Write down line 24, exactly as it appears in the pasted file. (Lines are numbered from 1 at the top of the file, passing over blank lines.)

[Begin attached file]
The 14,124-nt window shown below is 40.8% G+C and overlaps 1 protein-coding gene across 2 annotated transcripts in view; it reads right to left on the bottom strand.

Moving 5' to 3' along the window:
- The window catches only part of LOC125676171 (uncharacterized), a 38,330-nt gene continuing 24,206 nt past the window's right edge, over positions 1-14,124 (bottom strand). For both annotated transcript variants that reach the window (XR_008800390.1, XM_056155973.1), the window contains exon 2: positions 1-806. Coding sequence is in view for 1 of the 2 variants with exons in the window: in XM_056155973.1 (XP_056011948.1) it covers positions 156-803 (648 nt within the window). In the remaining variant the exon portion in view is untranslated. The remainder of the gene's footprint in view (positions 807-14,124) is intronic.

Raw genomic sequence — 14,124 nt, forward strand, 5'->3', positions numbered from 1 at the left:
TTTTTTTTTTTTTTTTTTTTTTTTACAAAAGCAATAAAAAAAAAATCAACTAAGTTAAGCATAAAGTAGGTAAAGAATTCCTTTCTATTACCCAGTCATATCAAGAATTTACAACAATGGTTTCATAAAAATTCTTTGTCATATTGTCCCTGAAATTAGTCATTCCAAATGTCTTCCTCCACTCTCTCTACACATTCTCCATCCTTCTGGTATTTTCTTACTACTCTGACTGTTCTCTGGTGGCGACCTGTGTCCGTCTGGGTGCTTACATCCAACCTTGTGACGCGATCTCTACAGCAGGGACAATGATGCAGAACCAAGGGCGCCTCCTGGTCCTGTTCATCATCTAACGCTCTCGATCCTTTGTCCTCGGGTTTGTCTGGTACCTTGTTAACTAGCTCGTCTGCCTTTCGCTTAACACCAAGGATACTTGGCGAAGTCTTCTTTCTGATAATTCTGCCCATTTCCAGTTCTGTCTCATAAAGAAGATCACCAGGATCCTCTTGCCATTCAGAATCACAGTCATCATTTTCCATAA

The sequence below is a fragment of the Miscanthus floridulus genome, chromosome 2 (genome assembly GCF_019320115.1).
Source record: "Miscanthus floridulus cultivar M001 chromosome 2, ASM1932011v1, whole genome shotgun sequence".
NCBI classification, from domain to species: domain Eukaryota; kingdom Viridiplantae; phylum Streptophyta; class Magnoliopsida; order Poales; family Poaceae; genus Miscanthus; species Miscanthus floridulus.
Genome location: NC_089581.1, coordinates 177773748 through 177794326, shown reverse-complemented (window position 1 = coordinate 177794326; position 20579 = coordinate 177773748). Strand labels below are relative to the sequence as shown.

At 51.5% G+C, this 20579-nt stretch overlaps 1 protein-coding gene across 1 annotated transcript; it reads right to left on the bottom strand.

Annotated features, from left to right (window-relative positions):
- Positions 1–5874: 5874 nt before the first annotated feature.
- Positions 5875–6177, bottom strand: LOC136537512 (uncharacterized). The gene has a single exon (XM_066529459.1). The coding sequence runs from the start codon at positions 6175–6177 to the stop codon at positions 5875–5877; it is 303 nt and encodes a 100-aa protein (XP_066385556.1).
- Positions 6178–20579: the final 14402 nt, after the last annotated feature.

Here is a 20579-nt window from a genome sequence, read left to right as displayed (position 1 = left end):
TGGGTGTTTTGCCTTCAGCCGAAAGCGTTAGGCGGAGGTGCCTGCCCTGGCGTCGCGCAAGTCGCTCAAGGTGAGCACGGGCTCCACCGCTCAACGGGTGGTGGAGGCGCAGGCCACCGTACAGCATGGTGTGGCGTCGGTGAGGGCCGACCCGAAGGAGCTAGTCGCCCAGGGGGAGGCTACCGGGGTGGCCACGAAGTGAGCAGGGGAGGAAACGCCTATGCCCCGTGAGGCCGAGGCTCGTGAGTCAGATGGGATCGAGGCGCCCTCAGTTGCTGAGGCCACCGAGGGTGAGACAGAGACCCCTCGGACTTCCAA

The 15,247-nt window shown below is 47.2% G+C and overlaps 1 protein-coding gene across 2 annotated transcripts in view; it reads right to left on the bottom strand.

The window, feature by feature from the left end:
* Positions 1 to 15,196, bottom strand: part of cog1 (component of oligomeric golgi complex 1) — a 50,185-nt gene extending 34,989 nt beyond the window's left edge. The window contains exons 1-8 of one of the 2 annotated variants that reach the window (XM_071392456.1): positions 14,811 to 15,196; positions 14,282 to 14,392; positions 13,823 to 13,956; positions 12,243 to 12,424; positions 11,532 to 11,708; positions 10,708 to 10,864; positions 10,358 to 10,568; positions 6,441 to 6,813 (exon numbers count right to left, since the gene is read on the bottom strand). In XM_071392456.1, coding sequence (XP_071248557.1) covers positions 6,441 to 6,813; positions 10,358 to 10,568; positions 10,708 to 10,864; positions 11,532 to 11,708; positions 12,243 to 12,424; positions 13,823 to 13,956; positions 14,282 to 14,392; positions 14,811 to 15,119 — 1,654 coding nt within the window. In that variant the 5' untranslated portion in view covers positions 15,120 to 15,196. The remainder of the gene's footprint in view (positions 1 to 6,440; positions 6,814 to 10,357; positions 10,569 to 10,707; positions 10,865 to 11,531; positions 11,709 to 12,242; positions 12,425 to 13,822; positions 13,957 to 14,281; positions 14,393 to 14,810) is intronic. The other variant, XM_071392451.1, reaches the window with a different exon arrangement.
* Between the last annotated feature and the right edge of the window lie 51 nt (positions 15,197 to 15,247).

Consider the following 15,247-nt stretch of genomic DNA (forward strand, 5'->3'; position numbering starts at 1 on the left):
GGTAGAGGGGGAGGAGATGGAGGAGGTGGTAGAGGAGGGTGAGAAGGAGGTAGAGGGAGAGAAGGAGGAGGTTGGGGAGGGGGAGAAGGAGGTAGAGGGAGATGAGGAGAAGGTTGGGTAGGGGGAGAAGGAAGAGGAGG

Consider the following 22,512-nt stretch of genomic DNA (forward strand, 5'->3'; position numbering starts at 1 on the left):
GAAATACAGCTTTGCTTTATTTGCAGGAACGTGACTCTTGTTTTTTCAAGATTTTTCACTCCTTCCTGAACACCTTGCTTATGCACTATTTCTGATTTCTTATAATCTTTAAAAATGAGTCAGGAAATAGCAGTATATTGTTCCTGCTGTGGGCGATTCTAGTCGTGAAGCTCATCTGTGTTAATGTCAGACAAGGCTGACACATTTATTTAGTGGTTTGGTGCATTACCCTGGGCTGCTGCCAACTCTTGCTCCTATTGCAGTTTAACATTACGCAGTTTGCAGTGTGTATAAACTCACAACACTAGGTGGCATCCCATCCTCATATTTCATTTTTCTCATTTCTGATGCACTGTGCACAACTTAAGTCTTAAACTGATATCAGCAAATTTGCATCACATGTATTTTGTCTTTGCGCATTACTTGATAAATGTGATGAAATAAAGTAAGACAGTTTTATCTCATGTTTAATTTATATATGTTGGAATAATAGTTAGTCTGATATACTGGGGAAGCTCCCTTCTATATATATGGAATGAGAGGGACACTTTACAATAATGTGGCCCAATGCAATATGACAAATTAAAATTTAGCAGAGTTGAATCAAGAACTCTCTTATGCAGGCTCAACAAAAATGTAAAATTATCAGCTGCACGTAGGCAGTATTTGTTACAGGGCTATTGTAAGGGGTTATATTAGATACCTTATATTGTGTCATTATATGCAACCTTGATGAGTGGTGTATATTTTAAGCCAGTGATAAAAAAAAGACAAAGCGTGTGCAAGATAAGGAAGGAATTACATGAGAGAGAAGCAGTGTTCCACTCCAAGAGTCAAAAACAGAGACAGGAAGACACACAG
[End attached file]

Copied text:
GAAATACAGCTTTGCTTTATTTGCAGGAACGTGACTCTTGTTTTTTCAAGATTTTTCACTCCTTCCTGAACACCTTGCTTATGCACTATTTCTGATTTCTTATAATCTTTAAAAATGAGTCAGGAAATAGCAGTATATTGTTCCTGCTGTGGGCGATTCTAGTCGTGAAGCTCATCTGTGTTAATGTCAGACAAGGCTGACACATTTATTTAGTGGTTTGGTGCATTACCCTGGGCTGCTGCCAACTCTTGCTCCTATTGCAGTTTAACATTACGCAGTTTGCAGTGTGTATAAACTCACAACACTAGGTGGCATCCCATCCTCATATTTCATTTTTCTCATTTCTGATGCACTGTGCACAACTTAAGTCTTAAACTGATATCAGCAAATTTGCATCACATGTATTTTGTCTTTGCGCATTACTTGATAAATGTGATGAAATAAAGTAAGACAGTTTTATCTCATGTTTAATTTATATATGTTGGAATAATAGTTAGTCTGATATACTGGGGAAGCTCCCTTCTATATATATGGAATGAGAGGGACACTTTACAATAATGTGGCCCAATGCAATATGACAAATTAAAATTTAGCAGAGTTGAATCAAGAACTCTCTTATGCAGGCTCAACAAAAATGTAAAATTATCAGCTGCACGTAGGCAGTATTTGTTACAGGGCTATTGTAAGGGGTTATATTAGATACCTTATATTGTGTCATTATATGCAACCTTGATGAGTGGTGTATATTTTAAGCCAGTGATAAAAAAAAGACAAAGCGTGTGCAAGATAAGGAAGGAATTACATGAGAGAGAAGCAGTGTTCCACTCCAAGAGTCAAAAACAGAGACAGGAAGACACACAG